In 1985, Robert Brandom gave a graduate course in Metaphysics and Epistemology in the Department of Philosophy at the University of Pittsburgh.

I was in my first year as a graduate student, and attended the course along with most graduate students from my year group and many from the previous intake.

Pittsburgh’s philosophy department at the time was rated as one of the very best in the U.S., indeed the world, and it had many top notch faculty, including eminences such as Carl Hempel. However Brandom’s M&E course had a reputation as the premier event in the postgraduate coursework program.  It was deemed – and for many it was – a transformational experience.

Although Brandom was a relatively young philosopher who hadn’t yet attained his exalted status in the profession, we graduate students regarded him with awe and reverence.  We felt that being able to participate in Brandom’s seminar made us something of a special breed.

The lectures were three hours each, held once a week for a semester, in the seminar room on the tenth floor of the Cathedral of Learning.  We sat around a long boardroom-type table, with Brandom standing to deliver his lengthy, dense presentations.

Many of us took copious notes.  In most seminars you would try to understand the lecturer’s main points and succinctly distil them into your own words.  With Brandom, it seemed every sentence was expressed with such eloquence and insight it needed to be captured verbatim. I particularly remember his habit of expressing a point three times in a row, in three consecutive sentences, each with different shades and nuances.

After each lecture, I would go home and immediately start transcribing our notes on my new Macintosh (original 1984 model; 128k RAM, 400k floppy, no hard drive, 9″ screen). I vaguely recall relying on three sets of handwritten notes: mine, and probably those made by Sonia Sedivy and Irad Kimhi; though I possibly also used notes by Alisa Carse and Bill Blattner.  The notes, and my fresh memories of what was said, were merged into what ended up being fairly complete transcriptions.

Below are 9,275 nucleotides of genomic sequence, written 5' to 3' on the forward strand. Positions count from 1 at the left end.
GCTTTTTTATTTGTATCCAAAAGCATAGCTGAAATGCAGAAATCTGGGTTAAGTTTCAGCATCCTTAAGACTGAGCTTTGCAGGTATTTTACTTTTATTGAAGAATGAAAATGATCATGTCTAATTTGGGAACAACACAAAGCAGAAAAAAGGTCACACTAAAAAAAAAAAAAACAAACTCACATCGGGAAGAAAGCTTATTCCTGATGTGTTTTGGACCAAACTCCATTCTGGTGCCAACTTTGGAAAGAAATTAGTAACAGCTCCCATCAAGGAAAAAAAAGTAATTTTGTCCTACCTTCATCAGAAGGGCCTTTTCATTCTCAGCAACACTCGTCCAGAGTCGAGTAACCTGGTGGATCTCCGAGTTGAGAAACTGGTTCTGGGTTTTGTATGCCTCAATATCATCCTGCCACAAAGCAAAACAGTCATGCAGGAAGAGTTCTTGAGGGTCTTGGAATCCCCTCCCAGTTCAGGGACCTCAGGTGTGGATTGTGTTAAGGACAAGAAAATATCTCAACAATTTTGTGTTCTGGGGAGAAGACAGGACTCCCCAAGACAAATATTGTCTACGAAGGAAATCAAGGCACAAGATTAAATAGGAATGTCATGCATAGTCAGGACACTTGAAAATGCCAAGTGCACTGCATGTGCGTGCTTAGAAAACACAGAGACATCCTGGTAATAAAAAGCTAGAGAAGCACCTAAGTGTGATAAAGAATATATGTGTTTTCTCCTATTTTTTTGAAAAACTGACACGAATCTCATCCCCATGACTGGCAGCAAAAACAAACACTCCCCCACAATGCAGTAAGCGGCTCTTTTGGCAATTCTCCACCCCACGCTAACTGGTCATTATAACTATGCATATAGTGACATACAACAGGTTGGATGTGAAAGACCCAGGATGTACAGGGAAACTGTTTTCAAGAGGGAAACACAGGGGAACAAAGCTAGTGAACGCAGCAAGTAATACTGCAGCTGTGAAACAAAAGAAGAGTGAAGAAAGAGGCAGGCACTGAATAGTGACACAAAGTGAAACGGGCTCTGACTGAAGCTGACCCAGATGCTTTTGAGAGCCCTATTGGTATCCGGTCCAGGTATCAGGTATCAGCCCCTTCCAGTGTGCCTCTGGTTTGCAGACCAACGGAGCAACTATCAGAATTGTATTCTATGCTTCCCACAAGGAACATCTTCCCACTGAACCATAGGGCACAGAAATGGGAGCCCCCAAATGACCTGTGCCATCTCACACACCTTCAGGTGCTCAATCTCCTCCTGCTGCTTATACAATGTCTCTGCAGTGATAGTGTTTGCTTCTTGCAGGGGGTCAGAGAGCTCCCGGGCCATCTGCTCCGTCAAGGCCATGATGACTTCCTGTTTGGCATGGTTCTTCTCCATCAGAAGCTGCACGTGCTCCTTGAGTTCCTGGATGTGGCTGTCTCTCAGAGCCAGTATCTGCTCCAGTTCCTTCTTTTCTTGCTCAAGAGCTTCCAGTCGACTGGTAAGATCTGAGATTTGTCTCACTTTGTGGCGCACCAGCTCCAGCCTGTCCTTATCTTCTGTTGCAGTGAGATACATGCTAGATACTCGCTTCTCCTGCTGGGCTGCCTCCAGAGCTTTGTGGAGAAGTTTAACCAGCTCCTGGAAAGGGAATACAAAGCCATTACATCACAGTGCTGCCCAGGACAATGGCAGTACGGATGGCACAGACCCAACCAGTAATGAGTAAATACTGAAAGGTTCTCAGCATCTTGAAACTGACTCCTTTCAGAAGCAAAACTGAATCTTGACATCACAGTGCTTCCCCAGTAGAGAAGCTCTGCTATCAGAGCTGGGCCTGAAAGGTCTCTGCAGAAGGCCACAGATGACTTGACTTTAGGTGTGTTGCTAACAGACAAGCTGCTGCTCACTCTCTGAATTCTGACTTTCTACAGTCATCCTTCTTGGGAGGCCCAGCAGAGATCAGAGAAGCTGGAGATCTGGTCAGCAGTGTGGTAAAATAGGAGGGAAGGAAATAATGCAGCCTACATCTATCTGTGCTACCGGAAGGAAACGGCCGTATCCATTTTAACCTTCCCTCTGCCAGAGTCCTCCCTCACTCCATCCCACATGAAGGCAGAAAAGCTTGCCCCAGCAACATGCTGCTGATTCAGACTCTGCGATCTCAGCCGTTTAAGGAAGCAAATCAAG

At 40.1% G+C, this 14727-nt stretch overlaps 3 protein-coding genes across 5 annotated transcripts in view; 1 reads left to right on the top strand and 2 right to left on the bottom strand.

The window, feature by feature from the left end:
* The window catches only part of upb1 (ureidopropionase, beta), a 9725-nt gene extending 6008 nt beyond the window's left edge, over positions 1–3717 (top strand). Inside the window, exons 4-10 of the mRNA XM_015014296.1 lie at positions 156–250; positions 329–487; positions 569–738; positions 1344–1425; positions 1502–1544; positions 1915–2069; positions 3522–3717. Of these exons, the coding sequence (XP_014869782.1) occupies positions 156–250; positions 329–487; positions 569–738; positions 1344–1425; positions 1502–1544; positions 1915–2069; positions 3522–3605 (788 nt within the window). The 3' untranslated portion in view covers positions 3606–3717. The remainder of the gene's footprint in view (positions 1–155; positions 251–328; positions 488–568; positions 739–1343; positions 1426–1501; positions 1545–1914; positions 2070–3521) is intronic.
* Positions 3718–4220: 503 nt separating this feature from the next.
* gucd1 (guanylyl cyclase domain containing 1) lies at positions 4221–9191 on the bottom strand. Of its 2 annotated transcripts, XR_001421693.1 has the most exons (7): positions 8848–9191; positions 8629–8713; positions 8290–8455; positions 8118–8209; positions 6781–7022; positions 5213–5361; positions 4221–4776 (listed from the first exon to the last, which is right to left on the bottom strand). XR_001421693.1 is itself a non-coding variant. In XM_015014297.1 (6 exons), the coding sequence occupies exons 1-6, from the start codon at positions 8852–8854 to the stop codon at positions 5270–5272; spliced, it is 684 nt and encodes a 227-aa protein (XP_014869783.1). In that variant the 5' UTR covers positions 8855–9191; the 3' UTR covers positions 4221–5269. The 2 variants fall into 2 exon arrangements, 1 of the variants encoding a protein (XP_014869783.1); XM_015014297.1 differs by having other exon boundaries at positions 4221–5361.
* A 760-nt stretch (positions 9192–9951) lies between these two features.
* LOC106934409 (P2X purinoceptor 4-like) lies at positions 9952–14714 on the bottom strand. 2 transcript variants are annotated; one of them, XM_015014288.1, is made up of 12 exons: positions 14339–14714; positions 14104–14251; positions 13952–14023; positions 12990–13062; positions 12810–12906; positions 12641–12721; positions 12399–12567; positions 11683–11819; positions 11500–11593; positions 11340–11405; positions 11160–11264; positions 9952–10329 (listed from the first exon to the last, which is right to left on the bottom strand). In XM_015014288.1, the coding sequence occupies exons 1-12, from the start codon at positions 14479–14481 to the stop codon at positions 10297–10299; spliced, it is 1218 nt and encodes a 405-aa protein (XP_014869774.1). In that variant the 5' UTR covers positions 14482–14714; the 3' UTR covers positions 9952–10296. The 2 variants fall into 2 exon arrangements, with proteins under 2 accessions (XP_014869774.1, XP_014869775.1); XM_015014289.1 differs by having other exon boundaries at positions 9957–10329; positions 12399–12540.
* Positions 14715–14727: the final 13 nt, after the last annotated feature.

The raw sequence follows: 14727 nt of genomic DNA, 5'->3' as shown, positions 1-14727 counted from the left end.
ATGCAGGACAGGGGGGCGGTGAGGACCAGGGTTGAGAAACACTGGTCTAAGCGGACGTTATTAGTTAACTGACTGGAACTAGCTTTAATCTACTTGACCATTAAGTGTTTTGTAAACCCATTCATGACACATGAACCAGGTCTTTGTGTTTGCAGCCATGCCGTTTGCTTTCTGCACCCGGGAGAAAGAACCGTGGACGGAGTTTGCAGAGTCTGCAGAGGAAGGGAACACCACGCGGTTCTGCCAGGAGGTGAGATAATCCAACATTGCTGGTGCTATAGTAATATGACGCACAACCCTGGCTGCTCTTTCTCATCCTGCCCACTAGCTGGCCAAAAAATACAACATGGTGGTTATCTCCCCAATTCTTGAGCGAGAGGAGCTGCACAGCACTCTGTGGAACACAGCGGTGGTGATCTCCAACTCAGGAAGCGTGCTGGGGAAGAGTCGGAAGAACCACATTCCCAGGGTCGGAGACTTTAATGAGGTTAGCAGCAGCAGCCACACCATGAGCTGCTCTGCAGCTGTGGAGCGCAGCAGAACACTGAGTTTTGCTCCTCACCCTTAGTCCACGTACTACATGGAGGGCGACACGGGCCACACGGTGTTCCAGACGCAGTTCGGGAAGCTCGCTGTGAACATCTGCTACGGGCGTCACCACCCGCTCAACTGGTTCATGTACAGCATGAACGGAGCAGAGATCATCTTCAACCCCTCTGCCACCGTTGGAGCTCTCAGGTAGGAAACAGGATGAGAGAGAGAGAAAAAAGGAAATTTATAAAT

These were then printed out on my original Mac dot matrix printer. Sometime after the end of the semester, I bound all the lecture transcriptions into a green plastic folder.

I also made detailed notes on many of the course readings, and these were included.img_1847

I kept that folder to this day, though I’ve rarely opened it, and certainly never read or studied its contents.  I didn’t know it at the time, but the only benefit I would get was from the act of synthesis, not from the result.

In 1994, Brandom published Making It Explicit, which covered much of the same territory and a great deal more, and rendered the lecture notes obsolete.

This year, I’ve been slowly discarding a lot of the “baggage” I’ve accumulated over the years, including lots of books and papers I know I’ll never read again.

Its time for the Brandom notes to go.

It is a bit hard to part with these yellowing, dot-matrix pages which represent such hard work and earnest enthusiasm.

So, I ran the notes through the scanner.

Here they are: Brandom M&E Lectures 1985 (30mb, pdf).

I can’t really imagine that anyone will ever want to read them. There might be a few people, perhaps some Pitt students from the 80s, who’d be interested to glance at them.

Here’s a sample page: